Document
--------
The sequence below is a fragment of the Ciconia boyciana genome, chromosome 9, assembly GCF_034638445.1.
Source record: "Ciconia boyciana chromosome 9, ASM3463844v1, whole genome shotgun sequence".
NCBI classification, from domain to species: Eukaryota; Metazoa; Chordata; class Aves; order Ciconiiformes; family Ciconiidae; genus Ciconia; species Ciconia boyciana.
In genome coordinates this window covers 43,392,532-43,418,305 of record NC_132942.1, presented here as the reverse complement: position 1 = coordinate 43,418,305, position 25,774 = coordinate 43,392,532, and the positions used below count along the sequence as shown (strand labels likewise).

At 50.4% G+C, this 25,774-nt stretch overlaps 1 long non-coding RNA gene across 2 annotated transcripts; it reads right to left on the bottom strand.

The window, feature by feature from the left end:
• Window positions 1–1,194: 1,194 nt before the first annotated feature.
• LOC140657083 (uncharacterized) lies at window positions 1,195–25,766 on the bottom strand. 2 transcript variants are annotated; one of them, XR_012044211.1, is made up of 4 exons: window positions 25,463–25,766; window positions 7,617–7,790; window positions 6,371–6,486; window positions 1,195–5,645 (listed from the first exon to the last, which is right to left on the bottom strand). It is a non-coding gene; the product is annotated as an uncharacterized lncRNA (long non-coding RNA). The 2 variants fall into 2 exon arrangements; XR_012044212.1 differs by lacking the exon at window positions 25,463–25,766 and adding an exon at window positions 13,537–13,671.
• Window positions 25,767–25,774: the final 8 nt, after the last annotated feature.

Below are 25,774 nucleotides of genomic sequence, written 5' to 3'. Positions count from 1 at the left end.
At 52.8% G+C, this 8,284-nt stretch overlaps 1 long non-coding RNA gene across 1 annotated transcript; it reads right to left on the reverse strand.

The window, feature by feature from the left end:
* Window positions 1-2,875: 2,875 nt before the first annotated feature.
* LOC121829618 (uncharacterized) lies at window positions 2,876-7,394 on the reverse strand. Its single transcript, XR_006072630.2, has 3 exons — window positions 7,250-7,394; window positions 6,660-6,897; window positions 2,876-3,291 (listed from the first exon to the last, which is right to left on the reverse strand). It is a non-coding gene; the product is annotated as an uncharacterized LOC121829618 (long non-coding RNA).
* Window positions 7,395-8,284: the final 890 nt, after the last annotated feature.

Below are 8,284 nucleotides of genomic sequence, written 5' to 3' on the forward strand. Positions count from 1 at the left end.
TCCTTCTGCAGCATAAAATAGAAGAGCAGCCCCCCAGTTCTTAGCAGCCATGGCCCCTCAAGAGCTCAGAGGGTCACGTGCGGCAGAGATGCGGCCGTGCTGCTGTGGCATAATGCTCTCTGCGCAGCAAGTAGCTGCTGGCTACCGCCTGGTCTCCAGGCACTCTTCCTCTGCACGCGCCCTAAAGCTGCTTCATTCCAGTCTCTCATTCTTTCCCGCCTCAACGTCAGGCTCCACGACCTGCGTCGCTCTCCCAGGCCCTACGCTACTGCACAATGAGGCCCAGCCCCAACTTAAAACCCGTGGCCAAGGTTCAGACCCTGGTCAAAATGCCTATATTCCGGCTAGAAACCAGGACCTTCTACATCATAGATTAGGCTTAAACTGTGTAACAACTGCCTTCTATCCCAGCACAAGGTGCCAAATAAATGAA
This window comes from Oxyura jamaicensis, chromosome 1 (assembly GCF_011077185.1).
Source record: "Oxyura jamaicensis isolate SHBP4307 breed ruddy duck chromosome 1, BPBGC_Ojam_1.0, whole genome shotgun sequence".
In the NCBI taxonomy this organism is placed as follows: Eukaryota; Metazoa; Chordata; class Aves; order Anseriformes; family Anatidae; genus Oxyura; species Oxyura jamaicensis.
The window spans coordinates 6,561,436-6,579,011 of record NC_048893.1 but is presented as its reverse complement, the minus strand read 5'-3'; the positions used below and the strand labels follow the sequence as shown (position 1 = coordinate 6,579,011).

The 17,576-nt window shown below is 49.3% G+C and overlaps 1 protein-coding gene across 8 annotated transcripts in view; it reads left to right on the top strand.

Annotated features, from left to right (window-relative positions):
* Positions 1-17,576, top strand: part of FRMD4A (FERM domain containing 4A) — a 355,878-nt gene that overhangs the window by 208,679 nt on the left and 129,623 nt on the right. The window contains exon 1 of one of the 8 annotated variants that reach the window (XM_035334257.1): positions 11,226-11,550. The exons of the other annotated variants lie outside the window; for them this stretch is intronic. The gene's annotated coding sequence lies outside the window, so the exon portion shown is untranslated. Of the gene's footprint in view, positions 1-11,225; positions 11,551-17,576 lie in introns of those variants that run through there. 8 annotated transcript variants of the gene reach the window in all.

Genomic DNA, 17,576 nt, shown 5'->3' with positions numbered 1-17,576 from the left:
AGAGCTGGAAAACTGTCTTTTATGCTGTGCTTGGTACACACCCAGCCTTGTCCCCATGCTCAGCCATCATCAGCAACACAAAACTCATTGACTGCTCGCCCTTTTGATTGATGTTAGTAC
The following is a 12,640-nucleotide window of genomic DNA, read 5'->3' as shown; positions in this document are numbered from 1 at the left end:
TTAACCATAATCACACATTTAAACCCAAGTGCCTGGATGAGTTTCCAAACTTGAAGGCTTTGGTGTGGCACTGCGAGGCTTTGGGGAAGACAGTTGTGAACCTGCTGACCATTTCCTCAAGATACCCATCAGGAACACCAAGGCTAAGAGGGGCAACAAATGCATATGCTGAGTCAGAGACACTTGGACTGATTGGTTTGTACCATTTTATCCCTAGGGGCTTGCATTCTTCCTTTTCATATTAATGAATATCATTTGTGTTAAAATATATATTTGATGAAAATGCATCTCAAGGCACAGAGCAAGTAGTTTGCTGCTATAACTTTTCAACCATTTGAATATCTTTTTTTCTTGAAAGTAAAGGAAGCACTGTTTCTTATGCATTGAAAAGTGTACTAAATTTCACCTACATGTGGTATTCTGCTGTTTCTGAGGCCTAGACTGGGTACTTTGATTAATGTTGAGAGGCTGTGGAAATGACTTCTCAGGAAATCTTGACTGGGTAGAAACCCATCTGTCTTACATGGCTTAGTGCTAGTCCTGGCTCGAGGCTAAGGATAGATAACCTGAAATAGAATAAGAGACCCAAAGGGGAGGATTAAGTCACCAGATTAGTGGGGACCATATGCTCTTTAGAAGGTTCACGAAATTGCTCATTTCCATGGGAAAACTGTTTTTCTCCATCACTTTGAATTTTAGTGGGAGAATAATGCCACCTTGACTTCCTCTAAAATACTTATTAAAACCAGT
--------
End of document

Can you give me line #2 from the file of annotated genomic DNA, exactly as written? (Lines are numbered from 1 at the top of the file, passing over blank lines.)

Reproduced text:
Source record: "Ciconia boyciana chromosome 9, ASM3463844v1, whole genome shotgun sequence".